Attention Deficit Disorder Medications

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Typical treatment for ADHD in adults typically includes medication, education regarding ADHD, skills training and psychological counseling. A combination is usually the most effective treatment approach. Stimulant medication is the most common medication used for ADHD and is an effective way of managing symptoms that may include short attention span, distraction, loss of objects (car keys, cell phone), procrastination, impulsive behavior, and hyperactivity.

Stimulant medications improve ADHD symptoms in roughly 70% of adults and 75% to 80% of children. Improvements include reduction in interrupting, fidgeting, and other hyperactive symptoms, as well as improved ability to start, and finish tasks and more efficient time management.

Stimulant medications include either methylphenidate or amphetamine products. They boost and balance levels of brain chemicals such as Dopamine. Stimulant medications are not habit-forming when used to treat ADHD in children and adolescents. Interestingly there is no evidence that stimulant use leads to drug abuse. Nonetheless, there is always a potential for abuse and addiction with any stimulant medication. This is especially true if a person has a history of substance abuse. Research has proven that individuals with ADHD actually have a lower incidence of substance abuse if they are properly treated for their ADHD.

There are many stimulant medications available: short acting (immediate-release), intermediate-acting, and long-acting forms. Common stimulants include:

  • Adderall and Adderall XR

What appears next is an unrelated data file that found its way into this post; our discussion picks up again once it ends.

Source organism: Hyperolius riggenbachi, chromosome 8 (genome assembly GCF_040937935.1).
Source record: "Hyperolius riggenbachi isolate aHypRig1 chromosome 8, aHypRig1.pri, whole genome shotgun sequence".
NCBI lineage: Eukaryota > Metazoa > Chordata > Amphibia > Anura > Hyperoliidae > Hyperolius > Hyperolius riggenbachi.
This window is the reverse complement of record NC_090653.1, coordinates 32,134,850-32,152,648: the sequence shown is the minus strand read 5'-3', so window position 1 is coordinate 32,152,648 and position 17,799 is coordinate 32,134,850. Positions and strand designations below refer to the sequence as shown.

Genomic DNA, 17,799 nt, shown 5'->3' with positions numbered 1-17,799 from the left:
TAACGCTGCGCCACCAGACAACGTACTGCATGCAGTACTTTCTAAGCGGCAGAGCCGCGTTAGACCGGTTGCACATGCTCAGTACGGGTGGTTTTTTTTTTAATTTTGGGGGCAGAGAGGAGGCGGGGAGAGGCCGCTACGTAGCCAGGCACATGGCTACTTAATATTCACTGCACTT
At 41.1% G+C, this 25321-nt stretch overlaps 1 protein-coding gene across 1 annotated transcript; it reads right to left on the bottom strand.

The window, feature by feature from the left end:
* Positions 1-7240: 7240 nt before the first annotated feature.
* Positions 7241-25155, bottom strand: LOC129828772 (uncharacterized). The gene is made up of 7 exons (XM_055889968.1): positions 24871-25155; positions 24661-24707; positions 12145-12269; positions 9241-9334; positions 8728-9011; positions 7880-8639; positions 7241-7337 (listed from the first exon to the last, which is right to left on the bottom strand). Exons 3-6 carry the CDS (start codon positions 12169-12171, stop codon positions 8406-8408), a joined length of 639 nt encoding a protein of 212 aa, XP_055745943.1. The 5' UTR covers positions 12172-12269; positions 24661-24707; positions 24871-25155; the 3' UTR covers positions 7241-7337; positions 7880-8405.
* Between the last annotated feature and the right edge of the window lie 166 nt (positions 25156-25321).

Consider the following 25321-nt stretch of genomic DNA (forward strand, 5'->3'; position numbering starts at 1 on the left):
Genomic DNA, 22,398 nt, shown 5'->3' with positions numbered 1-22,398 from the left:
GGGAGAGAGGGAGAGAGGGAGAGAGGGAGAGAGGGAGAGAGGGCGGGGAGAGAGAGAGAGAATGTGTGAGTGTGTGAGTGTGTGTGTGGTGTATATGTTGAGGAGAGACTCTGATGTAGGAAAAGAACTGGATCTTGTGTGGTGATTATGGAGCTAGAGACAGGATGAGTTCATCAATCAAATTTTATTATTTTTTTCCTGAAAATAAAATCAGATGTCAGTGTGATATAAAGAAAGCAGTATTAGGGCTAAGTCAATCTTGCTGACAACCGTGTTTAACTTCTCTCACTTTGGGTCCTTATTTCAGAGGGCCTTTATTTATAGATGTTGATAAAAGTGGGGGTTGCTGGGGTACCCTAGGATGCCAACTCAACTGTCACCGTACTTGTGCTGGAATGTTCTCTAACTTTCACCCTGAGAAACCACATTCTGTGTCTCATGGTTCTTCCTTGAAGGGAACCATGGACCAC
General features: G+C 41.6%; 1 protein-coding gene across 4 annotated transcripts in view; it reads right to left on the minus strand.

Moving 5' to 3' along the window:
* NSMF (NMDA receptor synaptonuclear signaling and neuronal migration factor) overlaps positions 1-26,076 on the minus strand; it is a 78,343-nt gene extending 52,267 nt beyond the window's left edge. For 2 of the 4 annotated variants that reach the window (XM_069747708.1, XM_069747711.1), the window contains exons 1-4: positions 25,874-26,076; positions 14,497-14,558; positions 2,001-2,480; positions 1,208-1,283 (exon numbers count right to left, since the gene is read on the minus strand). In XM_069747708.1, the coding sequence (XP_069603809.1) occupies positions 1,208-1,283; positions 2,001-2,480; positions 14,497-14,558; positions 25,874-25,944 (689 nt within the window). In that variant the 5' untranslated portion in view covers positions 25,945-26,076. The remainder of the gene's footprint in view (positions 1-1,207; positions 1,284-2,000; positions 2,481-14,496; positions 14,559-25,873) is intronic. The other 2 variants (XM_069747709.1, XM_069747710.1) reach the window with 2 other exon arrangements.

• Vyvanse
  • Concerta
  • Daytrana (Patch)
  • Dexedrine
  • Focalin and Focalin XR
  • Metadate
  • Ritalin and Ritalin LA and Ritalin SR

The short-acting forms of the drug are commonly required 2 or 3 times a day and the long-acting usually once a day.

Other Medications

Other medications used to treat ADHD include Atomoxetine (a nonstimulant that works on norepinephrine), guanfacine and certain antidepressants that commonly include Bupropion. The above three options work slower than stimulants do, quite often several weeks or months but these may be viable options if stimulants cannot be used (prior side effects, hypertension, abuse etc).

Psychological Counseling

Counseling for adult ADHD generally includes psychotherapy in its multitude of forms, education about having and living with ADHD, its impact on ones life and learning skills to help aid in success

Common Psychotherapy goals:

  • Improve time management and organizational skills (being to appointments on time, handing in assignments, placing keys and wallet in a safe, common place daily)
  • Learn how to reduce impulsive behavior (blurting out answers, speeding in a car to be on time)
  • Cope with past academic, work or relationship failures “if only I tried this medicine as a teenager”
  • Improve self-esteem
  • Decrease procrastination
  • Learn ways to improve relationships with your family, friends, loved ones and fellow workers


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